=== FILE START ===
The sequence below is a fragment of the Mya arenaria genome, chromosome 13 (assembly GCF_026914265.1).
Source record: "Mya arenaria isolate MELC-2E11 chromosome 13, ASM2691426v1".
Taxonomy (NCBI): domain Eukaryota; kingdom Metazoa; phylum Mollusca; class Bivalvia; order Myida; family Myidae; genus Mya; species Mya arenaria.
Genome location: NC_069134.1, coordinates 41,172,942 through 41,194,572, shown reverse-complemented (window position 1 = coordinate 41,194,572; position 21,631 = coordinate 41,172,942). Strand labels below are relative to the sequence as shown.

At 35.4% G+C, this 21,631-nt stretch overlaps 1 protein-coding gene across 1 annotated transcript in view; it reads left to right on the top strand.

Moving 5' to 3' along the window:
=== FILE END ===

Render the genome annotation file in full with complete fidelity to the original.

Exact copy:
The sequence below is a fragment of the Mya arenaria genome, chromosome 13 (assembly GCF_026914265.1).
Source record: "Mya arenaria isolate MELC-2E11 chromosome 13, ASM2691426v1".
Taxonomy (NCBI): domain Eukaryota; kingdom Metazoa; phylum Mollusca; class Bivalvia; order Myida; family Myidae; genus Mya; species Mya arenaria.
Genome location: NC_069134.1, coordinates 41,172,942 through 41,194,572, shown reverse-complemented (window position 1 = coordinate 41,194,572; position 21,631 = coordinate 41,172,942). Strand labels below are relative to the sequence as shown.

At 35.4% G+C, this 21,631-nt stretch overlaps 1 protein-coding gene across 1 annotated transcript in view; it reads left to right on the top strand.

Moving 5' to 3' along the window: